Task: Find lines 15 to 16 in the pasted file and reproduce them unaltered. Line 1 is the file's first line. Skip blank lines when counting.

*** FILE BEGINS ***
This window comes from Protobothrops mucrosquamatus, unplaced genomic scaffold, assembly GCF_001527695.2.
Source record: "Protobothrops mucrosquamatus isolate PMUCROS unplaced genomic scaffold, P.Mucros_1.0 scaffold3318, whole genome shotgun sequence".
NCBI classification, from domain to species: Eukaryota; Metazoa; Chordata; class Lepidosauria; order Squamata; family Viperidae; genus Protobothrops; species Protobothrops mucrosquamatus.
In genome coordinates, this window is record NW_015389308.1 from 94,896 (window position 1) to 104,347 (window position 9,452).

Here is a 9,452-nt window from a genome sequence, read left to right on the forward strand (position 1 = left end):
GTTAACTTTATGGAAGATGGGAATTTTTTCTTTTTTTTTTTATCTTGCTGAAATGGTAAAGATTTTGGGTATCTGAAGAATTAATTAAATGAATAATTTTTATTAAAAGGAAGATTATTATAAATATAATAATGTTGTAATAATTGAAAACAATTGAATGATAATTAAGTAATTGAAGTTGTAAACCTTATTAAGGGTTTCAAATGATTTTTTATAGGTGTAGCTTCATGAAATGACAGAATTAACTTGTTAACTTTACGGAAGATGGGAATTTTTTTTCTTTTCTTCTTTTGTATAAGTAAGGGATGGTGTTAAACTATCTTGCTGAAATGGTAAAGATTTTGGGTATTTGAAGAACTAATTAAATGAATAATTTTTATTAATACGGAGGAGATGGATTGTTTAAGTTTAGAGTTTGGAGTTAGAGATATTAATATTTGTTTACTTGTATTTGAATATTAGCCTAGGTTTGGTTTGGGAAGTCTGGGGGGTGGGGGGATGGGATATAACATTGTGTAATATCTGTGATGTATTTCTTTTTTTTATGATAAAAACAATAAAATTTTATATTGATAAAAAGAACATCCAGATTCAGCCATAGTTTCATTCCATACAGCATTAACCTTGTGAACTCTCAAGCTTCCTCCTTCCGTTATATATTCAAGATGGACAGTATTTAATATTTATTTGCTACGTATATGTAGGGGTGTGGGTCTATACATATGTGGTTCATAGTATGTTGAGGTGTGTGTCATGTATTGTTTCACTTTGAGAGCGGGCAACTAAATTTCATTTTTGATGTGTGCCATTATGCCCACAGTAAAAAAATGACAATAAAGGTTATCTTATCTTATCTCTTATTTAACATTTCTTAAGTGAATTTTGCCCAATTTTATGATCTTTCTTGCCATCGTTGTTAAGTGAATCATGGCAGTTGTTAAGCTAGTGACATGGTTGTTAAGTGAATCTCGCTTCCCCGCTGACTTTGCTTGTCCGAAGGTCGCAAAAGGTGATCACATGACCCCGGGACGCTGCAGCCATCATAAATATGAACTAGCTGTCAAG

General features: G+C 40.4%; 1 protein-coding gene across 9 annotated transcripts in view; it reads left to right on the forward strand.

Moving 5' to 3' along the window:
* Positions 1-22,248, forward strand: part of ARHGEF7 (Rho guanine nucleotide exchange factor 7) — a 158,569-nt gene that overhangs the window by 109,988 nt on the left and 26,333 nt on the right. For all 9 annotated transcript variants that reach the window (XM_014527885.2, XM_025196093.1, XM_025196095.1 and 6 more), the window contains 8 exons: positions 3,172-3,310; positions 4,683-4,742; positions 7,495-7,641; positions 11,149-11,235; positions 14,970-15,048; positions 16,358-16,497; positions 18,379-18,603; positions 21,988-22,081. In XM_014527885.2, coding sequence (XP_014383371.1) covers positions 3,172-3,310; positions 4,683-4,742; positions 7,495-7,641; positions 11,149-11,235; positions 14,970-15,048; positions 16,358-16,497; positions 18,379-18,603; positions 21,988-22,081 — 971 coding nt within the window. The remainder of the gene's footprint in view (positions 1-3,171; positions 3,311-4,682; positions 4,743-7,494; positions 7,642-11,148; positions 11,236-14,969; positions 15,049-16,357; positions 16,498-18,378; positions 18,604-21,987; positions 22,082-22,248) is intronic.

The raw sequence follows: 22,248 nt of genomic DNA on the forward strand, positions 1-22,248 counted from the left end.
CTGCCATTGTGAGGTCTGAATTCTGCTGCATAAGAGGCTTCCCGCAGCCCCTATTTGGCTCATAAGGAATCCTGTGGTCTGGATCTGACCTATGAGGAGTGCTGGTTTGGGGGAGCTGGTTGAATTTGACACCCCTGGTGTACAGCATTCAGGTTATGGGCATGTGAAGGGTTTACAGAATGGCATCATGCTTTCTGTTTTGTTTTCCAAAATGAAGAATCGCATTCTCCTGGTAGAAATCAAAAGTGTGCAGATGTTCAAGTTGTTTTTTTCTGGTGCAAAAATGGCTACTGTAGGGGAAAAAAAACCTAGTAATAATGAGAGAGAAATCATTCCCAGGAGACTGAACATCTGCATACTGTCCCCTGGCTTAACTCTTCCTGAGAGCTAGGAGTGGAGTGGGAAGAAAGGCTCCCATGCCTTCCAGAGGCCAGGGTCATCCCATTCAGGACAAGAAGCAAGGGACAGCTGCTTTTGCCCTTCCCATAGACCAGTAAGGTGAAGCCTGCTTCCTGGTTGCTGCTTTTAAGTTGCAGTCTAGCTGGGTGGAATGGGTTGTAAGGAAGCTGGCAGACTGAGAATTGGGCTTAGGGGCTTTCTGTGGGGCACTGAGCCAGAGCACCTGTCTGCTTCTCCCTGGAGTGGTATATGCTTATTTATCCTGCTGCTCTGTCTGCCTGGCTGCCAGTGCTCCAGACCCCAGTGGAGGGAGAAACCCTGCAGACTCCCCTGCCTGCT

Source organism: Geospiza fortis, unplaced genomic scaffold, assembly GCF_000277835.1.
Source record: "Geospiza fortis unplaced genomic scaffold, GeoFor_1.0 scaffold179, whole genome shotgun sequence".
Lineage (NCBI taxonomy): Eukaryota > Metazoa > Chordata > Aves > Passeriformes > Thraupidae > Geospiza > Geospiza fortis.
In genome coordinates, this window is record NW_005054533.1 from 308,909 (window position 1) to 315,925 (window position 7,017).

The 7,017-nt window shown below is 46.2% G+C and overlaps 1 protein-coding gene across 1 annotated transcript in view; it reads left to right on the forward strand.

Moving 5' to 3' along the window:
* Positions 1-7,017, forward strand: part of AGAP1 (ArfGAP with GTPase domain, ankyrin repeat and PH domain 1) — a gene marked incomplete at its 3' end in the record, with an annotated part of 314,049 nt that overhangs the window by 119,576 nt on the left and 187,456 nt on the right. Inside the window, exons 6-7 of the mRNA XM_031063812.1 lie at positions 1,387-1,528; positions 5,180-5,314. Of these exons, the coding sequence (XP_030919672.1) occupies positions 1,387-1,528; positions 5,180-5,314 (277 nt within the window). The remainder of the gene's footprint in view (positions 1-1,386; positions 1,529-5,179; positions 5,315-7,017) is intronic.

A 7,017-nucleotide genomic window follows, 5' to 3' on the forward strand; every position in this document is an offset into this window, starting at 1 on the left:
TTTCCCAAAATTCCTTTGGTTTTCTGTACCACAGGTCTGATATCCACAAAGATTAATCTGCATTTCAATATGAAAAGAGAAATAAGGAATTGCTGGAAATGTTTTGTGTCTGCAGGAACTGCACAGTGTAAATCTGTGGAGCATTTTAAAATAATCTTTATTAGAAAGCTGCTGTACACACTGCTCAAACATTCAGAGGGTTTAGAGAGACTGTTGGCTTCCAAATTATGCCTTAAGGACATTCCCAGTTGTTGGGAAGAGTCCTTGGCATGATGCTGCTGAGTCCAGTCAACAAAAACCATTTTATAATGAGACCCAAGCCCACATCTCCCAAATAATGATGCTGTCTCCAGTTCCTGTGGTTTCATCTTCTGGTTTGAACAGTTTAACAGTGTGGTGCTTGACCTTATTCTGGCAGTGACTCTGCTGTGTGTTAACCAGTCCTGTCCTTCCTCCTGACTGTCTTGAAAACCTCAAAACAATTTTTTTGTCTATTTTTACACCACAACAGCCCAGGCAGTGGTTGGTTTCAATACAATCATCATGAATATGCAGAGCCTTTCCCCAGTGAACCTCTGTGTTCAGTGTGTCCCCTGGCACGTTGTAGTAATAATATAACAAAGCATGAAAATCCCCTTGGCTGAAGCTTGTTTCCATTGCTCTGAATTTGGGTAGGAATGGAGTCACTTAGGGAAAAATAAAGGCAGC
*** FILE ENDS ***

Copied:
In genome coordinates, this window is record NW_005054533.1 from 308,909 (window position 1) to 315,925 (window position 7,017).

The 7,017-nt window shown below is 46.2% G+C and overlaps 1 protein-coding gene across 1 annotated transcript in view; it reads left to right on the forward strand.